College dreams are not what they used to be.
Up until this year, high school senior Jason Neuharth, 18, was set on attending a technical school in his home state of Minnesota.
“I was adamant on going to college — this was going to be my future,” he said.
But the last 12 months of largely staying home and attending school in person only a few days a week left Neuharth with lots of time to reconsider, he said.
“I grew up with not a lot of money and that was a fear of mine — the money,” he said. “I would not be able to feasibly pay for college.”
Instead, Neuharth enlisted in the National Guard with an eight-year commitment. “This second option, this get-out-of-jail-free card, which was the military, seemed like a no-brainer.”
A year into the coronavirus crisis, many high school seniors have dramatically changed their expectations about the future.
A recent survey of high school students found that the likelihood of attending a four-year school sank nearly 20% in the last eight months — down to 53%, from 71%, according to ECMC Group, a nonprofit aimed at helping student borrowers.
High schoolers are putting more emphasis on career training and post-college employment, the report found.
More than half said they can achieve professional success with three years or less of college, and just one-fourth believe a four-year degree is the only route to a good job. ECMC Group polled more than 1,000 high school students three times over the last year.
Even before the pandemic, families were starting to question the return on investment, said Jeremy Wheaton, ECMC Group’s president and CEO.
“There is going to be a reckoning here.“
The price tag increasingly is a problem.
Tuition and fees plus room and board for a four-year private college averaged $50,770 in the 2020-21 school year; at four-year, in-state public colleges, it was $22,180, according to the College Board, which tracks trends in college pricing and student aid.
The significant increase in the cost of college has outpaced both inflation and — even more starkly — family income over recent decades.
After experiencing the sharp economic slowdown brought on by Covid, a majority of students and parents now say affordability and dealing with the debt burden that often goes hand-in-hand with a degree is their top concern, according to The Princeton Review’s 2021 College Hopes & Worries survey.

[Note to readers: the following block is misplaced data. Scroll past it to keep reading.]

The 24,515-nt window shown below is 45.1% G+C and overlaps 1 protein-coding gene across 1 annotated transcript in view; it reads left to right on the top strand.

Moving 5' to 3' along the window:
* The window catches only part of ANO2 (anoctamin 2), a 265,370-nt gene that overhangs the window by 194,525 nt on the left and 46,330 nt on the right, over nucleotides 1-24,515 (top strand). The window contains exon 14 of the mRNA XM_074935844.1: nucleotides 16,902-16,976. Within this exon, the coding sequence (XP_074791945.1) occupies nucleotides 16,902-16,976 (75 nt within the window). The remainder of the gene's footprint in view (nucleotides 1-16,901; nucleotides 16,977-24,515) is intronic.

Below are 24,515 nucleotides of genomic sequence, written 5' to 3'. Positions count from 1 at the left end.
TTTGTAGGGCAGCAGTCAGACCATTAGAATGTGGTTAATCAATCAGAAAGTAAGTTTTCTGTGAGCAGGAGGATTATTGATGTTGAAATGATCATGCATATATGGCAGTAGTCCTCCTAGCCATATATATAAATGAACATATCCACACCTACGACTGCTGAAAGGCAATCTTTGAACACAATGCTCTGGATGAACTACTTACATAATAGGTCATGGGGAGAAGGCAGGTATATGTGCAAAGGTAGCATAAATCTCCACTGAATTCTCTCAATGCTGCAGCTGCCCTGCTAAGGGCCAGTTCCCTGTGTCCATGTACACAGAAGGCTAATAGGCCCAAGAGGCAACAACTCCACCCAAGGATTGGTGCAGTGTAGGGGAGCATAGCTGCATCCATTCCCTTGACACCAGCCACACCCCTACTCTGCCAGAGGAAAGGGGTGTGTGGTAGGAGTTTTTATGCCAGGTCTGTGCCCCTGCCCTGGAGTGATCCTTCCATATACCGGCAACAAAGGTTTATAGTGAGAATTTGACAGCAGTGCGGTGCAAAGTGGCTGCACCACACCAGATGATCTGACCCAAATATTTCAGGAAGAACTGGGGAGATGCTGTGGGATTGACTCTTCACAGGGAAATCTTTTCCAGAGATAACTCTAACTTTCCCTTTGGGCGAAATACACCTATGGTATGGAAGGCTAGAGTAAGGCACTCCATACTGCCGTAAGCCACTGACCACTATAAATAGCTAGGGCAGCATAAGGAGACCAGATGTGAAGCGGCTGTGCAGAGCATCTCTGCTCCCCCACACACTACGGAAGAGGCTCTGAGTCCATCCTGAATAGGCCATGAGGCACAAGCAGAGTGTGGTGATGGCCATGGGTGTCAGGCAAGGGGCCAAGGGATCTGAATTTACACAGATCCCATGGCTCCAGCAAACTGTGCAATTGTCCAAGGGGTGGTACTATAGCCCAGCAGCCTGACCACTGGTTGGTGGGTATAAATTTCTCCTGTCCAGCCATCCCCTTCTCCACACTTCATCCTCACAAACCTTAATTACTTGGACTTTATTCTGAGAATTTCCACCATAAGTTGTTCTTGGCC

For college-bound students and their parents, a whopping 98% of families said financial aid would be necessary to pay for college and 82% said it was “extremely” or “very” necessary, The Princeton Review found.
A majority of high school students also said they are now applying to colleges with lower sticker prices. Another third said they were applying to colleges closer to home. The Princeton Review polled more than 14,093 people: Roughly 80% were college applicants, and 20% were parents of applicants.
Students dream of going off to college, said Robert Franek, The Princeton Review’s editor-in-chief and author of “The Best 385 Colleges.” “But, in fact, so many will stay within a three-hour drive.”
Remote school made it nearly impossible for many students to justify the expense. From the start, undergraduates voiced extreme dissatisfaction with virtual learning, particularly at the same high cost they were previously paying for an in-person education.
At George Washington University, roughly 10% of the freshman class decided not to enroll when the school announced that its campus would remain closed for the fall semester. (George Washington was one of the few schools that offered a tuition reduction for students studying remotely.)
“Like most universities, the pandemic was a very significant hit on our student body and our finances,” said Jay Goff, vice provost for enrollment at George Washington.
In 2020, institutions of higher education announced revenue losses in the hundreds of millions as roughly 500,000 would-be college students opted out entirely. (The government will send another $40 billion in aid to the nation’s colleges and universities after President Joe Biden signed the $1.9 trillion coronavirus relief bill Friday.)
“We understand that schools are in a difficult situation, but so are students and parents,” The Princeton Review’s Franek said.
Overall, undergraduate enrollment fell more than 4% this year, according to data from National Student Clearinghouse Research Center, with the fall’s incoming freshmen accounting for the biggest drop, sinking 13% from a year earlier.
“There’s no quick turnaround in sight for undergraduate enrollment declines driven by the pandemic,” said Doug Shapiro, executive director of the National Student Clearinghouse Research Center.
Shapiro said he expects continued declines in the fall of 2021, “but hopefully less steep.”
“There is still a lot more work to do to help bring learners back into higher education, particularly among disadvantaged groups who are struggling the most,” he said.